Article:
About MSA

Mission Statement

The Muslims Students’ Association at the University of Michigan - Ann Arbor strives to serve God by improving ourselves and our community through religious enrichment, social justice activism, community building, service, and alliances. We seek to create a culture of peace and inclusivity; increase and spread our knowledge of our Islamic tradition; uplift the voices of the oppressed and inspire progress; and heal and grow compassionately with one another.

Note from the President

 In the Name of God, the Most Gracious, the Most Merciful,


Growth is always hard and messy and unpredictable, and you never really know that it’s happening until you’re on the other side of the process, looking back at who you were and who you’ve become. As college students, we are endlessly aware of these truths, and even more so as believers traversing the ephemeral dunya. This life is a test, layered with multiple trials, as we have come to see so clearly over just the past year. We live in a time of increasingly intense strife and confusion, and I find myself grappling with the resilience to find my direction on this tumultuous course and have hope in my own future, let alone that of my family, my country, and my community. 


This burden is almost impossible to bear, if not for the ultimate truth that only God knows what is best for all of us. He is the ultimate guide, and in surrendering to His plan of compassion and mercy, we know that we persevere from His will alone.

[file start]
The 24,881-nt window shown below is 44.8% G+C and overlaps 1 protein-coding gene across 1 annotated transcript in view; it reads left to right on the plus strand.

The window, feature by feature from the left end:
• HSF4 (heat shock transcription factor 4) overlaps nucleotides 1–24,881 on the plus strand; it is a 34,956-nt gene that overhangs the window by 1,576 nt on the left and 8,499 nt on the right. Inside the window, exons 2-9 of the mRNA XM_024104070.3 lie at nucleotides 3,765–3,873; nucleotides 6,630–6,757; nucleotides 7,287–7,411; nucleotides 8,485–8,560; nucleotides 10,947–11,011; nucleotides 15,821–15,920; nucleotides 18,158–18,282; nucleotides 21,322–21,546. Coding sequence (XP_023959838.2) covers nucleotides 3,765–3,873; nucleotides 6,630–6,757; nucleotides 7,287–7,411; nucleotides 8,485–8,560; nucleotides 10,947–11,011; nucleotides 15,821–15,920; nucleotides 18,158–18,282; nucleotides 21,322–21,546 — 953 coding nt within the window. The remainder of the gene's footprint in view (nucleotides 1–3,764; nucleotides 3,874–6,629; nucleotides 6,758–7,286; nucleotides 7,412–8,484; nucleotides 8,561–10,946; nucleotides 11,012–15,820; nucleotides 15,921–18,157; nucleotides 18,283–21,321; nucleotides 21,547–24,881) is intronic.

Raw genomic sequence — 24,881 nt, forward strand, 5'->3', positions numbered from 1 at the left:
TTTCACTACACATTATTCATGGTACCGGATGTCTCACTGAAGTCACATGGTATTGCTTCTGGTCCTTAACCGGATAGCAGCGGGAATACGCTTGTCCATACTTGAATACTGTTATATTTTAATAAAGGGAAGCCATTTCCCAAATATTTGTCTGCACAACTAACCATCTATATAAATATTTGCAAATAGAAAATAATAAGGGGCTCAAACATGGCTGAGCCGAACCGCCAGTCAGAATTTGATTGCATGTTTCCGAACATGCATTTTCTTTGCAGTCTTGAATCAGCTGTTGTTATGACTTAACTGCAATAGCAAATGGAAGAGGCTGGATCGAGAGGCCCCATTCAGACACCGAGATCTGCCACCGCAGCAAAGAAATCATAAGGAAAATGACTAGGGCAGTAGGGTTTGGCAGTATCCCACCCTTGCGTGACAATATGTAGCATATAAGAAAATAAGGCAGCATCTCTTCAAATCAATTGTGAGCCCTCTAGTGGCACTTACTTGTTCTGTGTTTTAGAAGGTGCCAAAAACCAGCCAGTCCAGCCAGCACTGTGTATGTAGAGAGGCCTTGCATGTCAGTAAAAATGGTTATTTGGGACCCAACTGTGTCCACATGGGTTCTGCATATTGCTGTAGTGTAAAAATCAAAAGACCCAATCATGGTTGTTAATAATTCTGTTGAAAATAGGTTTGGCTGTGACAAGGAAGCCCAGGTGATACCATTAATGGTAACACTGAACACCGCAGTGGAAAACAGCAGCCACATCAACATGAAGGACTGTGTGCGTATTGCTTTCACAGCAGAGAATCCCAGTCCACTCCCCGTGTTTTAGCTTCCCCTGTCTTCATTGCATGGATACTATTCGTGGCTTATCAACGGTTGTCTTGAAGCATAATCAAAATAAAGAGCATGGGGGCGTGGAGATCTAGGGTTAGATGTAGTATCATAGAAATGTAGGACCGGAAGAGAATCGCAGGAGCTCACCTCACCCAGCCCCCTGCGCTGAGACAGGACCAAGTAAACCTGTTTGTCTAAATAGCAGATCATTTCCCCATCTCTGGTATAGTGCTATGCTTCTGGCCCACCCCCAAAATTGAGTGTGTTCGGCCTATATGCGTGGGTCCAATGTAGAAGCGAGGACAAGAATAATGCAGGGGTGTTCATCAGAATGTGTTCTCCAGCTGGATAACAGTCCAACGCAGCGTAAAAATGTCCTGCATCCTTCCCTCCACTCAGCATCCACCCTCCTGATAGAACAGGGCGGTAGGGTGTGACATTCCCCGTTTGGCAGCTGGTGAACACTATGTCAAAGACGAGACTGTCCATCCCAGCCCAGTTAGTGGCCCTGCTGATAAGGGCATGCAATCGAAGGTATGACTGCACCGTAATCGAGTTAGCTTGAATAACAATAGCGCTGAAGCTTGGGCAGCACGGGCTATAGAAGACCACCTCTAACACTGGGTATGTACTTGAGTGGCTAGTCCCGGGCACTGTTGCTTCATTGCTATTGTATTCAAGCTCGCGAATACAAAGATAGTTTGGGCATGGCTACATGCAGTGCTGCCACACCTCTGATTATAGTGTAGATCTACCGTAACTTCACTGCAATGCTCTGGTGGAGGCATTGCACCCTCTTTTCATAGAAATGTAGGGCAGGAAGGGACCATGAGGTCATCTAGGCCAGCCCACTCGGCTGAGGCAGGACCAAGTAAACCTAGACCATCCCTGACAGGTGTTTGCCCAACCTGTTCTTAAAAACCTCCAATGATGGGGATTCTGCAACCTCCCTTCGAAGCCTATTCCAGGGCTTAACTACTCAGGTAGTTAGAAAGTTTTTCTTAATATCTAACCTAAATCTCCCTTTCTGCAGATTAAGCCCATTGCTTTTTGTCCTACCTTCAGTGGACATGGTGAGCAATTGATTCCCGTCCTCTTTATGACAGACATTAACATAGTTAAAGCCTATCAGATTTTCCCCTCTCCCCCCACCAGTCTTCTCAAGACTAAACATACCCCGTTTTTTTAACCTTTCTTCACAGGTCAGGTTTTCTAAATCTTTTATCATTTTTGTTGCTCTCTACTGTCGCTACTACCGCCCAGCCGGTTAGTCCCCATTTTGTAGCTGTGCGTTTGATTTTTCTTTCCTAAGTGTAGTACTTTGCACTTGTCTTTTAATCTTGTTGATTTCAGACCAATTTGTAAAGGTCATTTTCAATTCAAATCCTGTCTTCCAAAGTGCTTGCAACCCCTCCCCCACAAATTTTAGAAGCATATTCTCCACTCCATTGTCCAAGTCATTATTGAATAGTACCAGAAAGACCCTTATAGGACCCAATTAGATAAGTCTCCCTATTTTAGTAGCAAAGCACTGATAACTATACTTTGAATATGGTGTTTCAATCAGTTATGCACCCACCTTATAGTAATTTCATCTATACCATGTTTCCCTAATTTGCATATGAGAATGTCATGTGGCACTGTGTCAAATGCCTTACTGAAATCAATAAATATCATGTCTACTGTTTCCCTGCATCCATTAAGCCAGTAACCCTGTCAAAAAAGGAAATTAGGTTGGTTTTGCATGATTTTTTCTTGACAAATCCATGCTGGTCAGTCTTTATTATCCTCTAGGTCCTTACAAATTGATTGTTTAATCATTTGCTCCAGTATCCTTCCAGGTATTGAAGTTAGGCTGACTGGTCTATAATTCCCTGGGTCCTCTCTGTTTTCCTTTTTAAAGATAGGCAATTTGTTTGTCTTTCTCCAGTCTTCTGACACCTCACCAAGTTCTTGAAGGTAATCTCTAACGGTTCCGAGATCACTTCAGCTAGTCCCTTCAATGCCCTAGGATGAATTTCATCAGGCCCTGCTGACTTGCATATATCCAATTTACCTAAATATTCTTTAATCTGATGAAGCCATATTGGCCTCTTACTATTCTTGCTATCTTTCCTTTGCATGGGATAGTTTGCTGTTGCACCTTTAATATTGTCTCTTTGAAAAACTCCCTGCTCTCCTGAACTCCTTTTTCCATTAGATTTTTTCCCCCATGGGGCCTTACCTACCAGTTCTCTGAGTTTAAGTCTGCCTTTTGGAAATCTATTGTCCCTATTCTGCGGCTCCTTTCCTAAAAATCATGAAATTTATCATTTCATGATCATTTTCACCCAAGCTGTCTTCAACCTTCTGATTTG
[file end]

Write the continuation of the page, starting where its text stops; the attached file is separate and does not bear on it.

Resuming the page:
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The certainty with which I stumbled into this MSA family is almost amusing, considering my expectations as an out-of-state student, far from home and looking for a place to begin living my legacy. The coalescence of the inspiring souls- both friends and mentors- that I met and the precise timings at which they entered my life were so serendipitous, they could only have ensued by God’s decree. The divinely woven tapestry of the MSA and our allies on this campus is astounding. I see it when I hear the insight shared from my peers at Mini-Qiyam or the wisdom imparted by our chaplain and our teachers at halaqas. I feel it when tranquility washes over me as we meet to pray in congregation, at Jumu’ah or even throughout the week, spiritually bonding for the sake of God. I believe it when injustice is struck down and integrity is upheld because righteous people from all walks of campus, regardless of age, faith, organization, or past struggles, unite under the banner of a greater future. I know that I am surrounded by people who constantly remind me of the everlasting omnipotence that is God, and what an inexpressible blessing that is! Even though I, like many, have dips and struggles in keeping and increasing my faith, my heart is healed and nourished with reflection and my community, and I am grateful.

Although it seems that our collective spiritual engagement, our connections, and our cultivated relationships are hindered by the world that we currently live in, I urge you to hold closely to those you cherish and seek out those who challenge you and earn your respect. Reflect on the significance of this time for your growth, and achieve even greater progress in turning to each other to lift up the whole community with you.